Jun 30: Forever blowing the Westminster bubble

At Prime Minister’s Questions, Keir Starmer went in hard on the PM’s hypocrisy regarding Hancock. Had he resigned, or had he been fired? If he had been fired, why had the likes of Jenrick, Cummings and Patel not been fired? (Starmer forgot to add Williamson to that list.) Starmer told the story of Ollie Bibby who died of leukaemia a day before Hancock was caught on camera in that clinch. He begged to be able to see his family, but under covid restrictions visiting rights were severely limited. Imagine his family’s disgust seeing that video after they had followed the rules to the letter. Angry doesn’t even come close.

What comforting words did Johnson have for this grieving family?

It was just a Westminster bubble story, he said, giving voice to the Comms department’s wishful thinking. You could hear the f-bomb being dropped in sheer amazement in offices, cafés and living rooms all over the country as he let slip that particular piece of insensitivity. ‘Westminster bubble’ is his favourite excuse of late, but it is wearing thin with the public.

Never fear, ‘The Saj’ is here. Just as Javid ‘fixed’ the Windrush scandal by making victims sign non-disclosure agreements so that their stories stayed out of the papers, so he has sorted the video leak by removing the camera. It has served its purpose. I wonder if Michael Gove is having a snifter as he waits to see what choice piece of video footage Rupert Murdoch will release to humiliate him?

July 1: Cosplay at Nissan

The PM does like to dress up, doesn’t he? He looks an absolute prat most of the time, but ritual humiliation appears to be part of the fun for Johnson. This week he had a go at pretending to be a Nissan engineer. It only cost the taxpayer £120 million. What a bargain! The way these Tories throw our money around, no Tory MP should ever be able to criticise any MP from any other party on that score ever again — but they will, because so many of them are hypocrites.

Nissan is, of course, being plugged as a Brexit success story. See! They stayed, despite all the inconveniences of the barriers to trade, tariffs and what-not. OK, so we had to bribe them with that £120 million. Employees of Honda in Swindon and Ford in Bridgend haven’t been quite so lucky, and it looks like that pro-Brexit Minford fellow was right when he said Brexit would mostly destroy British manufacturing, but that’s no reason to be a ‘glass is half empty’ sort of person. What? What’s that you say? Why wasn’t Johnson willing to spend that much to save our steel industry? Let me talk to you about our successful vaccine programme…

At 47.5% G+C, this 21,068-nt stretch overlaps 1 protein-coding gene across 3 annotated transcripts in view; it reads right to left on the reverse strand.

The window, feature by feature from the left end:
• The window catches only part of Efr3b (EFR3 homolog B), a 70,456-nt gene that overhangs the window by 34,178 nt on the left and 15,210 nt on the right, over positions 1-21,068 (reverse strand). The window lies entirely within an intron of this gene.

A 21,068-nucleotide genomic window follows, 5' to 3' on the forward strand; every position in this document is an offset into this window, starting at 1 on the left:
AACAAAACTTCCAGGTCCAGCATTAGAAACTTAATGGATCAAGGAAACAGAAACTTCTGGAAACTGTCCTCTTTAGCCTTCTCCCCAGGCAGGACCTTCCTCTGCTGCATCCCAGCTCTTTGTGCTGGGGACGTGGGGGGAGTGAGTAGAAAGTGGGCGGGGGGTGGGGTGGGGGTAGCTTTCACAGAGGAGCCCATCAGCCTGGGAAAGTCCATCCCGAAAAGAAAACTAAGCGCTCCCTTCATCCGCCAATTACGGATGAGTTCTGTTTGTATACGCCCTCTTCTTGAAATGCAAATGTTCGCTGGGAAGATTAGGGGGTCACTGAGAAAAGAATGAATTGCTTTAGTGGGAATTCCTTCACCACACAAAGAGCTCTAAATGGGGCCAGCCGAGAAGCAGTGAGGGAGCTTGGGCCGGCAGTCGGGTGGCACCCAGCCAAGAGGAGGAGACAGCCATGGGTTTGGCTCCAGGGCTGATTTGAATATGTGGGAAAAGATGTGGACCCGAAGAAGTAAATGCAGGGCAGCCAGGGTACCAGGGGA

July 2: Division of Germany

How many heads thumped tables, desks or walls when Boris Johnson asked Angela Merkel to imagine Germany being divided? The crassness of the man. To ask a woman born in East Germany to imagine her now united country divided, with all the pain she witnessed when East and West Germany were two separate states. It would be unbelievable in the script for a comedy about political impostor. How is it that Johnson constantly manages to behave in a way that is stranger and infinitely more excruciating than anything we might come across in fiction?

It is as if he is blissfully unaware that his hero, Winston Churchill, had anything at all to do with dividing Germany after the second world war. He seems also to have missed one of the greatest moments in living memory when the Berlin Wall came down. How much longer must we suffer this malevolent version of Forrest Gump as our prime minister?

July 3 Pretending to like Football

For a man who professes not to like gesture politics, Boris Johnson certainly pulls a lot of stunts. This week’s offering was standing on a massive St George’s flag — courtesy of Nationwide Building Society — outside N°10 Downing Street, pretending to like football. And (some) people lapped it up!

Always prepared to bask in the glory of others (see the NHS and the vaccine roll-out), Boris Johnson will be insufferable if England go on to win the European Championship. Such open partiality to one home nation will hardly further the cause of unionism. The Electoral Commission (EC) has said it would consider a request from the Scottish Government to hold a referendum, even if the Westminster government were to refuse to approve one.

Johnson has already announced plans to enfeeble the EC after it dared to investigate improper donations to finance Carrie-Antoinette’s exorbitant tastes in interior design. Seeing as he is capable of bearing epic grudges, it won’t be long before the PM dismantles the EC altogether.

Look out! Falling into dictatorship will be the ultimate humiliation for the UK, yet it seems that this is Johnson’s objective. Think I’m crazy? Read the signs